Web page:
The Markov Chain Obfuscation Engine (Mchain 0.3)
If you’d like greater functionality and performance than the Mchain Python script, I recommend you get version 0.3 of the program and compile it on your computer. It is run in much the same way, except that you should set your Environment Path to the directory of your executable file so that it may run from any folder on your computer; that way you can call mchain in your terminal or command prompt in whatever folder your text files are in. It also has an added -r function for a randomized keylength (from zero to k) that varies as the chain is assembled.
Download the C++ Source Folder
The first step, obviously, is to download the code. Click on the link below. If the link is down, contact me and I will send you the file.
NOTE: If you downloaded the mchain-0.3.zip file before 7/2/2009, there may have been a bug. The file has been corrected.
> > Download Mchain 0.3 Source Files < <
Compiling the Source Code
Instructions for compiling the program in Linux are included in the README file zipped together with the source code files above. I will partially reproduce them here, too.
If you have Mac OS X, I am not sure how to help you. I will update with instructions when I have tested it out on a Mac.
If you have Windows, see the instructions below. It will help if you would do a Google search for instructions for compiling programs in your operating system, too.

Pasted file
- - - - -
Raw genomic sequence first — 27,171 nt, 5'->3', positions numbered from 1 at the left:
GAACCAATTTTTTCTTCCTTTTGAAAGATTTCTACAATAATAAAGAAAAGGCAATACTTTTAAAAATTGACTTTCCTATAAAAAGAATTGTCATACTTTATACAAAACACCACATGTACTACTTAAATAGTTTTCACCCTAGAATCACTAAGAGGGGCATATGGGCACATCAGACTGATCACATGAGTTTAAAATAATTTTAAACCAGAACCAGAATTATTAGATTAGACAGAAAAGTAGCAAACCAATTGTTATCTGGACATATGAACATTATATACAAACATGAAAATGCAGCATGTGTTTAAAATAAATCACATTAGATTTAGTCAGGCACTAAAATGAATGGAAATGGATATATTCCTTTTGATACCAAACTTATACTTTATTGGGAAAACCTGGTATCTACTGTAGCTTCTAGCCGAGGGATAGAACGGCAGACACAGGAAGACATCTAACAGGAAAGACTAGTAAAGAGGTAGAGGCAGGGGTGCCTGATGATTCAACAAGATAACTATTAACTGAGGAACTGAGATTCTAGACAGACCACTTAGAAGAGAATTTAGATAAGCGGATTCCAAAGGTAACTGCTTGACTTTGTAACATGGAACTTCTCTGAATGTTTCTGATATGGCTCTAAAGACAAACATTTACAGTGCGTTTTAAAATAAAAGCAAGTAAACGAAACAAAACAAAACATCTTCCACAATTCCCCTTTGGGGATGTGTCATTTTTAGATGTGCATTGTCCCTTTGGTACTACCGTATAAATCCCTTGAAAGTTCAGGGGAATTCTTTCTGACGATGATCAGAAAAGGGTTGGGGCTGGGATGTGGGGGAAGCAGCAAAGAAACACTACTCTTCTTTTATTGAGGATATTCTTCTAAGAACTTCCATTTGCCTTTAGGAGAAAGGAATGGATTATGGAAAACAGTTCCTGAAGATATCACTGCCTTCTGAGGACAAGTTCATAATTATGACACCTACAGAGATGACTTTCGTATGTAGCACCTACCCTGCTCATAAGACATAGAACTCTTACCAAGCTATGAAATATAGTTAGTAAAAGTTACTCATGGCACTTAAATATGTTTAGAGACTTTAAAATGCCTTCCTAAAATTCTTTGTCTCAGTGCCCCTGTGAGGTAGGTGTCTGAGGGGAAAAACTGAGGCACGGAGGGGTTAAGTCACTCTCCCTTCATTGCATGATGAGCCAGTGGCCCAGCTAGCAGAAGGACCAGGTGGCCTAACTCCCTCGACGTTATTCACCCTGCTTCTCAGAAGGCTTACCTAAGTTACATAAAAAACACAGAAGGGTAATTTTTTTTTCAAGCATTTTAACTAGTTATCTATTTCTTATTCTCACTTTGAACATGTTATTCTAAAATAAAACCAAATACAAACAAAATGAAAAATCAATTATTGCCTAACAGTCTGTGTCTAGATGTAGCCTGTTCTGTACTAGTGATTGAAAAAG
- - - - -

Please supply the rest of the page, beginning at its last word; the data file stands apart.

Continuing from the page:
Compiling in Linux (Ubuntu -> Gnome Desktop Environment)
Dependencies (if you’ve compiled something before, you should be fine):
- gcc – GNU C++ compiler
- libc6 – GNU Standard C++ library
- make – GNU make
- maybe some other build essentials (the compiler errors will often let you now what it needs)
- To compile, enter the mchain source file directory in the Terminal and type: make.
- Set the permissions of the mchain executable you just compiled to allow it to execute as a program. In a file browser, navigate to the mchain source directory, right-click on the mchain executable (filename: mchain), select Properties, click on the Permissions type, and make sure that the box beside “Allow executing file as a program” is checked.
- Move the mchain executable to /usr/bin/ (for Ubuntu and Debian Linux) so that it may run in the terminal from any directory.
That’s it. Now you can go down to the Using Mchain section.
Compiling C++ in Windows
- The first step is to download the source code above and extract the files (using Winzip or 7-zip, etc.) into their own directory. If you extract the zip file to the C:/> directory, an mchain-0.3 folder should be created there automatically. Otherwise, create the folder yourself with that name and extract the files to it.
- The second step is to download and install a compiler. My personal choice is MinGW, an open source compiler which is small and user-friendly. You can find the installer file (MinGW-5.1.4.exe) here.
- As of May 2009, the installer has a slight bug in it, so before you run MinGW-5.1.4.exe, go to the following link to download a working gcc-g++-3.4.5-20060117-3.tar.gz file for the installer to use. (Try this link if the previous one fails.) Move the file into your C:\ directory, which will be the same one that the MinGW-5.1.4.exe installation file is in.
- Open the installer file and choose the Dowload and Install option. Agree to the license. Make sure you choose the Custom installation option and choose to install everything but the g77, ada and java components — you will not need them. If installation fails the first time you install, try again. It took me a few times.